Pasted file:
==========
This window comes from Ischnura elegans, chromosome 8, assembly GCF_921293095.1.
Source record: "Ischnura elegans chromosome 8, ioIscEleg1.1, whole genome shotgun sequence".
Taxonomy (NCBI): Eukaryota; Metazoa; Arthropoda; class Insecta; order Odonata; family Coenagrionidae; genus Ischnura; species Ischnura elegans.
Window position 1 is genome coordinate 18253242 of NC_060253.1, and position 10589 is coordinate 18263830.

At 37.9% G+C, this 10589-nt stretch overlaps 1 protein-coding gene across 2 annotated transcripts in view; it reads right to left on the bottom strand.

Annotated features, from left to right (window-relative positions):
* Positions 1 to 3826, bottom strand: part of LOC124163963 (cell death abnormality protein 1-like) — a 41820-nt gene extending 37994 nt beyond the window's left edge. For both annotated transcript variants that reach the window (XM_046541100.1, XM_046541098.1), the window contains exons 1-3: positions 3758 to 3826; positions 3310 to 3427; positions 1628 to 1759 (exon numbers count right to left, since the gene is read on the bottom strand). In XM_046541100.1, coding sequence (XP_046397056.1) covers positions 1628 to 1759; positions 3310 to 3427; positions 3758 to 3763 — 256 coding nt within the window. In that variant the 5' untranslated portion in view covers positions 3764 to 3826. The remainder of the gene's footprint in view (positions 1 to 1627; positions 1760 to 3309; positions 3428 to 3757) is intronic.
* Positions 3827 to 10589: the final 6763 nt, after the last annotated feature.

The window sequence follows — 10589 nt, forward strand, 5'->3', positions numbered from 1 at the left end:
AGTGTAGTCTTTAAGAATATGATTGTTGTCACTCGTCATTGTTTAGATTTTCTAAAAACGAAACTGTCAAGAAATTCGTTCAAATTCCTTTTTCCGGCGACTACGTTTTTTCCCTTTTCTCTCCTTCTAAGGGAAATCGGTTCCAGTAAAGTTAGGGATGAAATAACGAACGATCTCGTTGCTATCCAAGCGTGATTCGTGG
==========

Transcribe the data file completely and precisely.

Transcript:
This window comes from Ischnura elegans, chromosome 8, assembly GCF_921293095.1.
Source record: "Ischnura elegans chromosome 8, ioIscEleg1.1, whole genome shotgun sequence".
Taxonomy (NCBI): Eukaryota; Metazoa; Arthropoda; class Insecta; order Odonata; family Coenagrionidae; genus Ischnura; species Ischnura elegans.
Window position 1 is genome coordinate 18253242 of NC_060253.1, and position 10589 is coordinate 18263830.

At 37.9% G+C, this 10589-nt stretch overlaps 1 protein-coding gene across 2 annotated transcripts in view; it reads right to left on the bottom strand.

Annotated features, from left to right (window-relative positions):
* Positions 1 to 3826, bottom strand: part of LOC124163963 (cell death abnormality protein 1-like) — a 41820-nt gene extending 37994 nt beyond the window's left edge. For both annotated transcript variants that reach the window (XM_046541100.1, XM_046541098.1), the window contains exons 1-3: positions 3758 to 3826; positions 3310 to 3427; positions 1628 to 1759 (exon numbers count right to left, since the gene is read on the bottom strand). In XM_046541100.1, coding sequence (XP_046397056.1) covers positions 1628 to 1759; positions 3310 to 3427; positions 3758 to 3763 — 256 coding nt within the window. In that variant the 5' untranslated portion in view covers positions 3764 to 3826. The remainder of the gene's footprint in view (positions 1 to 1627; positions 1760 to 3309; positions 3428 to 3757) is intronic.
* Positions 3827 to 10589: the final 6763 nt, after the last annotated feature.

The window sequence follows — 10589 nt, forward strand, 5'->3', positions numbered from 1 at the left end:
AGTGTAGTCTTTAAGAATATGATTGTTGTCACTCGTCATTGTTTAGATTTTCTAAAAACGAAACTGTCAAGAAATTCGTTCAAATTCCTTTTTCCGGCGACTACGTTTTTTCCCTTTTCTCTCCTTCTAAGGGAAATCGGTTCCAGTAAAGTTAGGGATGAAATAACGAACGATCTCGTTGCTATCCAAGCGTGATTCGTGG